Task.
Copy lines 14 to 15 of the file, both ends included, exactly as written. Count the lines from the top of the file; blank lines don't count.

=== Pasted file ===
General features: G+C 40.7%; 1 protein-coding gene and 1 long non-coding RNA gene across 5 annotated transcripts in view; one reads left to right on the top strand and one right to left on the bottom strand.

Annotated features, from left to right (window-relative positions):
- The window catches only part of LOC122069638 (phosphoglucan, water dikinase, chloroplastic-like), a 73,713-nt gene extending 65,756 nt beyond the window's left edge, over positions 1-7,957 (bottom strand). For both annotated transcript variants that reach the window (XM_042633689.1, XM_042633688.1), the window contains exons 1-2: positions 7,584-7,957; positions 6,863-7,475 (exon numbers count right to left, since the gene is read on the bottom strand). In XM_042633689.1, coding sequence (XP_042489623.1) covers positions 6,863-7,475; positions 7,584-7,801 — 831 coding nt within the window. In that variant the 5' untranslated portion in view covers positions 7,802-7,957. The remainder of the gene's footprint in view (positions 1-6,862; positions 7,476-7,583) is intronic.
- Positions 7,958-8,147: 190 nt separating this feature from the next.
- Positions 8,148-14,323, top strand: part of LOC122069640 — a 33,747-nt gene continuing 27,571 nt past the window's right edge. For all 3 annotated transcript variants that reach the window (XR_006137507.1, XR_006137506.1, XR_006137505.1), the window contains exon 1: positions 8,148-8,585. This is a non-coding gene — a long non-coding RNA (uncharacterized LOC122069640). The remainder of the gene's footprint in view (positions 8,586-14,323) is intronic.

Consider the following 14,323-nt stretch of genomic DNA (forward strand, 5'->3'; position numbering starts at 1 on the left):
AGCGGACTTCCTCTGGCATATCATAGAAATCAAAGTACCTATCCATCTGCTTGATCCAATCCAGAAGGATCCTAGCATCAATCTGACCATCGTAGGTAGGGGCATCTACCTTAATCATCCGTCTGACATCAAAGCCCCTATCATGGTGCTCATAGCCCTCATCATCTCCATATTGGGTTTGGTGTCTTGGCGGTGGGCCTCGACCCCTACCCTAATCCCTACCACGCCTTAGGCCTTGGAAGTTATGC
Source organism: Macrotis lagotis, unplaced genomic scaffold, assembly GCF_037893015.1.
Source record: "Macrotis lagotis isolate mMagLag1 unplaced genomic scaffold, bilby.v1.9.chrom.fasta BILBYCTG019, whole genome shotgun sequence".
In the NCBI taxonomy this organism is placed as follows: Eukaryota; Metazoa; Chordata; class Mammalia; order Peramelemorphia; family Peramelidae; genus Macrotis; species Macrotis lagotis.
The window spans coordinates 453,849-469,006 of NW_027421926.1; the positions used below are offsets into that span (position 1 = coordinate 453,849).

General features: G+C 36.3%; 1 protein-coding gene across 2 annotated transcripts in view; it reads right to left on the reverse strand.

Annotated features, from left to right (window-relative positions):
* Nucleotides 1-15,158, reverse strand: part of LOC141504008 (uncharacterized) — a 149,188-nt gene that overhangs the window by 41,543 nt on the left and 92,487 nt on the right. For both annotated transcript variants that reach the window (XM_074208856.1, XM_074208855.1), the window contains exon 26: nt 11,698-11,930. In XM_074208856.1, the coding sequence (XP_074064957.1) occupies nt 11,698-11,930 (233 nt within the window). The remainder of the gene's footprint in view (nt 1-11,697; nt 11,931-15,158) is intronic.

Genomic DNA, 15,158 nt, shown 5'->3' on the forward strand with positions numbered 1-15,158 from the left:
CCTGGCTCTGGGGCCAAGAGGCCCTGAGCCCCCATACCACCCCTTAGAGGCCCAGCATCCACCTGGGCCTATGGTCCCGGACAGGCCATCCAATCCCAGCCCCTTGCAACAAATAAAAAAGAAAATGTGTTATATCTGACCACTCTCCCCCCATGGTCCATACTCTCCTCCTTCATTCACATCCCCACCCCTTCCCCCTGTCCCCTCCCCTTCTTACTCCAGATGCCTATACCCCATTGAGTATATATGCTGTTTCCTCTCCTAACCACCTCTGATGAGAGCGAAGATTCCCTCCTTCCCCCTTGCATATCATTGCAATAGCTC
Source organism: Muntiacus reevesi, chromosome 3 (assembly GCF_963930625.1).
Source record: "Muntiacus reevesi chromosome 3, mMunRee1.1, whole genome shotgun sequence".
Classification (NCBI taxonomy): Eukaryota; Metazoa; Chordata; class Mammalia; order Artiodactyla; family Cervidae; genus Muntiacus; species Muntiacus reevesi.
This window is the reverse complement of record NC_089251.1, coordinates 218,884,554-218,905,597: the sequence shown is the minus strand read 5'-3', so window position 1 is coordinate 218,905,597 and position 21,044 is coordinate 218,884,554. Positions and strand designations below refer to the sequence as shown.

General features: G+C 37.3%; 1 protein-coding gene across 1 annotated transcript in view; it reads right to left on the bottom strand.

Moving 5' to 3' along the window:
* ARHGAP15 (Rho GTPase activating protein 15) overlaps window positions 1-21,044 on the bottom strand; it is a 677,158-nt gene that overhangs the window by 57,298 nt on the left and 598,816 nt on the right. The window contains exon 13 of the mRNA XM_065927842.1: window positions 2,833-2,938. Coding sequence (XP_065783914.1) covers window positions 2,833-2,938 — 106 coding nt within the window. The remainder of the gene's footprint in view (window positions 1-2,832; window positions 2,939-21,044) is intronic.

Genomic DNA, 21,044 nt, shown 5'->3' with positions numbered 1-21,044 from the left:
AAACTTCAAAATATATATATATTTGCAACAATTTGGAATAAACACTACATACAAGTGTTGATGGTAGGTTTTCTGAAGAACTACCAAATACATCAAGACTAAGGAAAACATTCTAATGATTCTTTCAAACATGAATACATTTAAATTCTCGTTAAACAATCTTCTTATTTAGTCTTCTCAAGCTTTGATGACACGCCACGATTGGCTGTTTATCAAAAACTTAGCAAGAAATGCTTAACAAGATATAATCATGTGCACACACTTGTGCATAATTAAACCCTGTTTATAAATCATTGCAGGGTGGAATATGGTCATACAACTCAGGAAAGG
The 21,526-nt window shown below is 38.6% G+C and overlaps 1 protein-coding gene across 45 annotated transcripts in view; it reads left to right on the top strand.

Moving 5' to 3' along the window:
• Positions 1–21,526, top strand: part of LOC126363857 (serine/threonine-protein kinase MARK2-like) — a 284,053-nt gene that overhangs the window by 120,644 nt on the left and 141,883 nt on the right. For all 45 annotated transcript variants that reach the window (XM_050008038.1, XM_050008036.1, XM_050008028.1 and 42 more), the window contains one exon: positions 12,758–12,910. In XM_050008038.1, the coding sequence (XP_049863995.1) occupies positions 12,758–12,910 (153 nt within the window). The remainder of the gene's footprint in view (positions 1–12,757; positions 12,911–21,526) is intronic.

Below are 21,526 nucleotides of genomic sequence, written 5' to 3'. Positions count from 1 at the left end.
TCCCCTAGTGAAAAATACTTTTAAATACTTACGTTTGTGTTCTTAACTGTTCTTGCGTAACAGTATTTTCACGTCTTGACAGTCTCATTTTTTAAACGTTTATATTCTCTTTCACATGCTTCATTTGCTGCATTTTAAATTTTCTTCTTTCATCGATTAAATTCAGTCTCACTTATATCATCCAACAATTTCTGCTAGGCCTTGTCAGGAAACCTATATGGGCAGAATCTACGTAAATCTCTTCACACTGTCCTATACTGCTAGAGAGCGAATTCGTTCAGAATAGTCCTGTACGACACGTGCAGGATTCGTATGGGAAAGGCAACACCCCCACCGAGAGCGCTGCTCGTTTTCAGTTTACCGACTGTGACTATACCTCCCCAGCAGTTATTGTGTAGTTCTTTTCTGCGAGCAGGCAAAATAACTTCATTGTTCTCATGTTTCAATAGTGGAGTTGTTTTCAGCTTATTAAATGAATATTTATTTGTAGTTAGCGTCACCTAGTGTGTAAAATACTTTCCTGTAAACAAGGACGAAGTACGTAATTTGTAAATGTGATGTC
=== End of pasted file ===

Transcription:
* Nucleotides 1-15,158, reverse strand: part of LOC141504008 (uncharacterized) — a 149,188-nt gene that overhangs the window by 41,543 nt on the left and 92,487 nt on the right. For both annotated transcript variants that reach the window (XM_074208856.1, XM_074208855.1), the window contains exon 26: nt 11,698-11,930. In XM_074208856.1, the coding sequence (XP_074064957.1) occupies nt 11,698-11,930 (233 nt within the window). The remainder of the gene's footprint in view (nt 1-11,697; nt 11,931-15,158) is intronic.

Genomic DNA, 15,158 nt, shown 5'->3' on the forward strand with positions numbered 1-15,158 from the left: